Haunted getaways: Three Halloween events worth pursuing outside Eagle County | VailDaily.com

Haunted getaways: Three Halloween events worth pursuing outside Eagle County

Melanie Wong
Special to the Daily

Your own backyard is always a good place to haunt, but have you ever wondered what kind of ghoulish characters terrorize the populace outside of Eagle County?

While the Vail Valley has its share of Halloween bashes to enjoy, venture a bit further from home to discover events that are certainly worth a weekend trip. Colorado has wholly embraced Halloween, and some events have pulled out all the stops to draw folks from around the state. Here are a few of our top picks for spooky events around the state.

For the ultimate costume party …

• Twin Terrors at the Stanley Hotel Halloween is a big deal at what is known as "one of the most haunted hotels in the world." Nestled among spectacular mountain views in Estes Park, the historic Stanley Hotel was Stephen King's inspiration for the novel "The Shining."

"Stephen King spent the night here in room 217, and that's when he had the dream — or nightmare — that led to the creation of the story for 'The Shining,'" said the Stanley's Frederic Lahey. "It's certainly a big draw, and we've crafted two weeks of hugely popular events around it."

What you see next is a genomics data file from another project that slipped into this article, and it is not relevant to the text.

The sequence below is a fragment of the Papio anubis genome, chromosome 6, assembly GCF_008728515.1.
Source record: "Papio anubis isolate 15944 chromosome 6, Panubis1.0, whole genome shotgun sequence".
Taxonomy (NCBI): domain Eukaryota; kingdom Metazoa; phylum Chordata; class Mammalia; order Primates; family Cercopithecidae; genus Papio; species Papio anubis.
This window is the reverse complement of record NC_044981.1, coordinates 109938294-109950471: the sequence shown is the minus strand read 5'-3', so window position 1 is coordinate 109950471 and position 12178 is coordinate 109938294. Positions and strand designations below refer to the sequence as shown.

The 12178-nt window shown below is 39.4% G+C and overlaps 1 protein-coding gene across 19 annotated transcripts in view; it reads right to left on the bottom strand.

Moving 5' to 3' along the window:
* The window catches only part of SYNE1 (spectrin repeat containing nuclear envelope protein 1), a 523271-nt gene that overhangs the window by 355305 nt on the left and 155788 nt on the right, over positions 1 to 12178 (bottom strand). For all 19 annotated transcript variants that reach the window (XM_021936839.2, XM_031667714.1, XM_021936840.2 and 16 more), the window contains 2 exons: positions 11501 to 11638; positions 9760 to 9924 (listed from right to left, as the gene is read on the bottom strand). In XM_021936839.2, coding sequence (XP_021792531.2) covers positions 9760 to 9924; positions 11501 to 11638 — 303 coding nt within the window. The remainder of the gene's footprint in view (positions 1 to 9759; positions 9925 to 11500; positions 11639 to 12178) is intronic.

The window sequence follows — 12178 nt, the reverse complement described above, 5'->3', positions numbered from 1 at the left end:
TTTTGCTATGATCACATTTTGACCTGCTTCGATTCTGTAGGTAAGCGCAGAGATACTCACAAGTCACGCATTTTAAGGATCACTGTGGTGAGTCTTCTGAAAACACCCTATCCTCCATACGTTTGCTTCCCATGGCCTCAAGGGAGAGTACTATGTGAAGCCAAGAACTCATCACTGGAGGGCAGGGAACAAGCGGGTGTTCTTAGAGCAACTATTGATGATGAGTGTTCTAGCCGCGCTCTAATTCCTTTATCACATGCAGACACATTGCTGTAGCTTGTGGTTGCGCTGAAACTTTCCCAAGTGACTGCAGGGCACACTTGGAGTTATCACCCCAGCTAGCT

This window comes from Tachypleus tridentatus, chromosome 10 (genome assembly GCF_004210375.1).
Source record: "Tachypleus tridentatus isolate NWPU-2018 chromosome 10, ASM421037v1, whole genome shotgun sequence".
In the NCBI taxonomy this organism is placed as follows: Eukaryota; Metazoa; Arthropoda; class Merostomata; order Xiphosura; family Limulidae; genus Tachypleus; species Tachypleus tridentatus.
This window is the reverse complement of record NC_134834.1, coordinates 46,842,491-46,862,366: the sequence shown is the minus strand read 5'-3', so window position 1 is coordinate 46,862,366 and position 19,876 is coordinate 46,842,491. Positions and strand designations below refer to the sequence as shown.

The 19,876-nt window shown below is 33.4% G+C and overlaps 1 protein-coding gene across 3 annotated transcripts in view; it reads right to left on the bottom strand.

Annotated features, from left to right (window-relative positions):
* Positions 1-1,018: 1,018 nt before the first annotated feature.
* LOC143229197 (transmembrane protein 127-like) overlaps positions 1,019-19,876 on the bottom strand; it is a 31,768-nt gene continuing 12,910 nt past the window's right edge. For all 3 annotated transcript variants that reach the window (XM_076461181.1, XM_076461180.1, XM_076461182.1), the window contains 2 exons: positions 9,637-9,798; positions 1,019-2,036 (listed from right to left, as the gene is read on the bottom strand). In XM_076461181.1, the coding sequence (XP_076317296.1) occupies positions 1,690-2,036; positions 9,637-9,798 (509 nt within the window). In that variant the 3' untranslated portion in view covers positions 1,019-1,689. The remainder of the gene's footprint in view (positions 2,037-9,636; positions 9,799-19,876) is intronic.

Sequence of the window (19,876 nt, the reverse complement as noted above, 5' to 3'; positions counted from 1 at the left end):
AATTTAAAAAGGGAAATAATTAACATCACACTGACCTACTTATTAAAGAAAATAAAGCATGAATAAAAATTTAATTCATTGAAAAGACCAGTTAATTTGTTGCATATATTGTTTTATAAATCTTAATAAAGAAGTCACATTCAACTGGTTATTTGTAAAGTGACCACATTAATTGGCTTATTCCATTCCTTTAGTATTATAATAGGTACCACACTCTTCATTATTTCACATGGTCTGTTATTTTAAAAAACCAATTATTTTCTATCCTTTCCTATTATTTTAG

Dubbed the Twin Terror Weekends, festivities at the Stanley begin on Friday with the Redrum Murder Mystery Dinner. Visitors are served a four-course meal prepared by executive chef Robert Corey in the dramatic McGregor Ballroom. Throughout the evening, mysterious events will unfold, and diners may find their charming dinner companions turn out to be suspicious characters instead.

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On Saturday, the ninth annual Shining Ball promises to be an affair to remember. Revelers will be served drinks and apps to complement a concert by Southern rock and blues masters the North Mississippi Allstars. Visitors are typically decked out in their most elaborate costumes, as is the hotel itself. Organizers call the hotel's trappings for the events "sets," rather than decorations, so expect the hotel to be transformed from historic to gloriously haunted.